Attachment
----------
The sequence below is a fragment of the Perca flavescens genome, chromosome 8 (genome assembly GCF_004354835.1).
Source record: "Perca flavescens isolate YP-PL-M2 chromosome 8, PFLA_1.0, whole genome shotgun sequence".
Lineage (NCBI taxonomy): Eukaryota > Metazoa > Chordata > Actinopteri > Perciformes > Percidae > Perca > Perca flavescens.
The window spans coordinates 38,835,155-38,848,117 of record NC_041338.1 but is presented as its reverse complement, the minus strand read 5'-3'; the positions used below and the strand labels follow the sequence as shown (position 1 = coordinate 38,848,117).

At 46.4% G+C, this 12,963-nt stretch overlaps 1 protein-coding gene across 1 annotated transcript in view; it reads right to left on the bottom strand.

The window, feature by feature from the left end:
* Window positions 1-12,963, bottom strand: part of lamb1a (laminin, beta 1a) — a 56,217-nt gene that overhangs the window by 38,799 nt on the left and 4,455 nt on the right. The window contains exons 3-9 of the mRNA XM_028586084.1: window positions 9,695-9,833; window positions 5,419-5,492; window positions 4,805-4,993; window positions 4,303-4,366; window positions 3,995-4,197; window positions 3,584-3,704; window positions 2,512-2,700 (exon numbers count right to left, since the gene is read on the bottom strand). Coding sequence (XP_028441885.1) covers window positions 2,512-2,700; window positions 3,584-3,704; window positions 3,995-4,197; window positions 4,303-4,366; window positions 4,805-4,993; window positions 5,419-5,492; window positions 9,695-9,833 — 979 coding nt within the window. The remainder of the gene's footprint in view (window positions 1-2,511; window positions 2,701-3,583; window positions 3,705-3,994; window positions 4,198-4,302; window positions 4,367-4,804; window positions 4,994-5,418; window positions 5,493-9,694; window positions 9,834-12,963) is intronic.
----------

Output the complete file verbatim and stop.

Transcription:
The sequence below is a fragment of the Perca flavescens genome, chromosome 8 (genome assembly GCF_004354835.1).
Source record: "Perca flavescens isolate YP-PL-M2 chromosome 8, PFLA_1.0, whole genome shotgun sequence".
Lineage (NCBI taxonomy): Eukaryota > Metazoa > Chordata > Actinopteri > Perciformes > Percidae > Perca > Perca flavescens.
The window spans coordinates 38,835,155-38,848,117 of record NC_041338.1 but is presented as its reverse complement, the minus strand read 5'-3'; the positions used below and the strand labels follow the sequence as shown (position 1 = coordinate 38,848,117).

At 46.4% G+C, this 12,963-nt stretch overlaps 1 protein-coding gene across 1 annotated transcript in view; it reads right to left on the bottom strand.

The window, feature by feature from the left end:
* Window positions 1-12,963, bottom strand: part of lamb1a (laminin, beta 1a) — a 56,217-nt gene that overhangs the window by 38,799 nt on the left and 4,455 nt on the right. The window contains exons 3-9 of the mRNA XM_028586084.1: window positions 9,695-9,833; window positions 5,419-5,492; window positions 4,805-4,993; window positions 4,303-4,366; window positions 3,995-4,197; window positions 3,584-3,704; window positions 2,512-2,700 (exon numbers count right to left, since the gene is read on the bottom strand). Coding sequence (XP_028441885.1) covers window positions 2,512-2,700; window positions 3,584-3,704; window positions 3,995-4,197; window positions 4,303-4,366; window positions 4,805-4,993; window positions 5,419-5,492; window positions 9,695-9,833 — 979 coding nt within the window. The remainder of the gene's footprint in view (window positions 1-2,511; window positions 2,701-3,583; window positions 3,705-3,994; window positions 4,198-4,302; window positions 4,367-4,804; window positions 4,994-5,418; window positions 5,493-9,694; window positions 9,834-12,963) is intronic.